Women and Social Reform in Modern India: A Reader
Social reforms aimed at changing the social, political, or economic status of women in India were important both to British colonial rule and to nascent nationalist movements. Debates over practices such as widow immolation, widow remarriage, and child marriage, as well as those governing marriage and property within different religious communities, continued to exert profound influence on Indian society and politics throughout the 20th century. In this collection, eminent historians Sumit Sarkar and Tanika Sarkar bring together some of the most important scholarly articles and primary source documents from the 19th and early 20th centuries.
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Women and Social Reform in Modern India is a two-part book that contains twenty-eight essays. The first part presents research in the field of social reform with twenty-three essays; the second part allows five texts from the period to speak. The introduction discusses the common lopsided textbook view of social reform and questions this view while pointing to work that shows another approach. Reform in the textbook view, the editors write, has always been about upper castes, women, and customs but never about lower castes, Muslims, or the limitations law places on reform.
The introduction raises many questions and emphasizes the need for more research. Some of its questions are made possible by the work that is to be found in the book while others are proposed by the editors. The introduction’s open-endedness allows readers to access the essays on their own terms. Its balanced view comes across in the following statement: “The vast majority of girls--like their male counterparts--were deprived of literacy because of dire poverty” (p. 4). I see this statement as balanced because much of the social sciences in India invariably carry an assumption that precolonial India was necessarily patriarchal, both intentionally and effectually; and ironically almost exactly patriarchal in the way the British deemed us to be, nothing more, nothing less.
The introduction, however, is not fully informative or facilitative and carries assumptions. For instance, the editors write: “We need to know ... what exactly was written about reforms in the newspapers, novels, and tracts, how the matter was performed in public theatre, how public opinion was formed, pluralized, made contradictory and fractured, swerving people away, finally, from the rule of prescriptive texts and commands that may have been diverse but which, certainly, were authoritative and compelling” (p. 2). There is a loose notion of “performance” involved here that is unexplained, and a student of social reform will be puzzled at the hinting of an idea of reality and representation that is not fully spelled out. The above sentence also subscribes to a version of social constructionism that sees the “social” as though it were an agent separate from the phenomenon talked about, but also as simply unidentifiable or too intricately connected to the phenomena. Then again, the role of prescriptive texts and commands is seen as authoritative and compelling while this role is actually seriously contested by an increasing number of scholars who wonder what exact effects and roles texts played in precolonial India. But instead of presenting this as a debate, and as a problem for history, wherein competing theories are placed alongside each other for comparison and discussion, the book simply avoids the debate. What one finds here is simply many interesting questions and then a quick resolution of what is still an ongoing debate. There is an evident apathy toward identifying scholars with different views and theories and setting up a conversation among them.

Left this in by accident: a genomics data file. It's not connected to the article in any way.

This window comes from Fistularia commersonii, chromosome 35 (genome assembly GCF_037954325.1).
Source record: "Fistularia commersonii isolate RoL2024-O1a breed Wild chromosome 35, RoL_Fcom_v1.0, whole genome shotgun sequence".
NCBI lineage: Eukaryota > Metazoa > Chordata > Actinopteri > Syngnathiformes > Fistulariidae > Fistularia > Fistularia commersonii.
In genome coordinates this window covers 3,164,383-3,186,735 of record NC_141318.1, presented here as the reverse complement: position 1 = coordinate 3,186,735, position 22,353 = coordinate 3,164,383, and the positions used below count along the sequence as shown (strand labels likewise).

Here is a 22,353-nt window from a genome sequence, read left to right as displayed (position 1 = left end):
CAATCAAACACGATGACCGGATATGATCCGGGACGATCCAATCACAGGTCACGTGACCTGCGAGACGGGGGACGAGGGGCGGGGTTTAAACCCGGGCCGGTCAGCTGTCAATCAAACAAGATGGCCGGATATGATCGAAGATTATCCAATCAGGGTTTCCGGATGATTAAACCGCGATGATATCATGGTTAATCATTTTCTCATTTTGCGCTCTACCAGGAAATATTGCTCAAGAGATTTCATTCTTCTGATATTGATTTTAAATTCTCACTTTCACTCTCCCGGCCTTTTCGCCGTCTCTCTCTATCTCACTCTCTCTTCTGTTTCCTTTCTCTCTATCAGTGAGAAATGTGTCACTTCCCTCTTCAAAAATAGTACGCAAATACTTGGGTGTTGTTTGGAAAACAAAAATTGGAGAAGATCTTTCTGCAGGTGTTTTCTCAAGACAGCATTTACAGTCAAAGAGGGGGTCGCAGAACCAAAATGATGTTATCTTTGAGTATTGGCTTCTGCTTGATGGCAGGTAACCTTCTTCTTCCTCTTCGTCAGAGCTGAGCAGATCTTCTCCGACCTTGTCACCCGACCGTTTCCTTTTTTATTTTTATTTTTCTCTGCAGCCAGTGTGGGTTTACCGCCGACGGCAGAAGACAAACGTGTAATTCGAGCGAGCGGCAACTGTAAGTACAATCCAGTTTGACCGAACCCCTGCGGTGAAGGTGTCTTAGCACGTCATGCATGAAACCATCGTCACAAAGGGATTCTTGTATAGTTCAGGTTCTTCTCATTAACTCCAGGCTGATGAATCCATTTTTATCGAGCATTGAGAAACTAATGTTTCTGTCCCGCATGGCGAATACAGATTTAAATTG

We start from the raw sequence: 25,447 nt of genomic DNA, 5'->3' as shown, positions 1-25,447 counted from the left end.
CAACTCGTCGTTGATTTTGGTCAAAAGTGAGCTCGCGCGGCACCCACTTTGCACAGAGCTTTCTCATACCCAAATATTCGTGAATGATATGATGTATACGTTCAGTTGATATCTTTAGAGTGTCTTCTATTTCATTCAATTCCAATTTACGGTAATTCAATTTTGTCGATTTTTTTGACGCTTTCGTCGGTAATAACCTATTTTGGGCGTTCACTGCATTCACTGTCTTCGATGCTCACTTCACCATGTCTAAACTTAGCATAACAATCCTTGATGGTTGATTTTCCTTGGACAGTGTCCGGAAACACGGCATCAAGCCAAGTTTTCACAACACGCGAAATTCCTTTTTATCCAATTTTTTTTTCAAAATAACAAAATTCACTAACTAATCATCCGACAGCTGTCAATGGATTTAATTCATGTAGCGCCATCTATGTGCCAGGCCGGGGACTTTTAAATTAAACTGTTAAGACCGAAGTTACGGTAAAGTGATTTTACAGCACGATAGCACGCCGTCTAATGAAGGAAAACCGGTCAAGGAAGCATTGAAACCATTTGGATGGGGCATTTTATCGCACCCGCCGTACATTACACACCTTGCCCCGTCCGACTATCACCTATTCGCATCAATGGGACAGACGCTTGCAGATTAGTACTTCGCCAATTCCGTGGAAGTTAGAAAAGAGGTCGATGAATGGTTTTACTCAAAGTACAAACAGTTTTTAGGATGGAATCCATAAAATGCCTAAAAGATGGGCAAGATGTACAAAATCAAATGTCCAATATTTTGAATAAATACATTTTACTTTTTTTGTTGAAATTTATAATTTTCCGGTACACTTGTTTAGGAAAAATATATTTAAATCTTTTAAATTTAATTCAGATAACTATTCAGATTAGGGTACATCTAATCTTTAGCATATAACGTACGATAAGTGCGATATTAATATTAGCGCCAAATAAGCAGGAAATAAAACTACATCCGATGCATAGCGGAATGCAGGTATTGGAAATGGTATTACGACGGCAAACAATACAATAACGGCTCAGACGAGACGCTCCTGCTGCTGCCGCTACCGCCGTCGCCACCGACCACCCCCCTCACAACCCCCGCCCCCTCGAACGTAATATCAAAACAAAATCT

This glossing over historical debates occurs when the authors discuss women’s writing of the period. While current debates have struggled to find out if women’s writings of the social reform period can be considered agentic at all, the book simply presents them as agentic. Our debates have considered possibilities of submissiveness or coercion in these writings and have asked if the subaltern can speak, but here they are simply agentic without the struggle to know “how we can tell.” It quotes Tarabai Shinde and sees the job as done. How do we know Tarabai Shinde’s questions were not an integral part of indigenous culture? Do we know enough to say that her ideas cannot be a part of indigenous ways of thinking and being?
Unfortunately, the difference in the characterization of the nineteenth century between Tanika Sarkar’s and Partha Chatterjee’s work is not set up adequately for the student/reader to see, think, and discuss, despite the fact that the difference is acknowledged in some
Whose Sati? Widow Burning in EarlyNineteenthCentury India
Production of an Official Discourse on Sati in EarlyNineteenth
Education for Women
The Hindu Widows
Caste WidowRemarriage and the Reform of Popular Culture
Vidyasagar and Brahmanical Society
Women in Colonial Haryana
A Study of Five Urdu Books Written in Response
Womens Rights in Islam
The Movement for Womens Reform
Womens Question in the Dravidian Movement c 19251948
Changing Conceptions of Matrilineal Kinship
Women and Gender in the Study of Tribes in India
The Second Womens War and the Emergence of Democratic
The Daughters of Aryavarta
Viresalingam and the Ideology of Social Change in Andhra
Resisting Colonial Reason
Punjab and the NorthWest
Muslim Women and the Control of Property in North India
A Victory of Symbol over
Tracts against Sati
The Woeful Plight of Hindu Women
From Stripurusha Tulana
From Miscellaneous Writings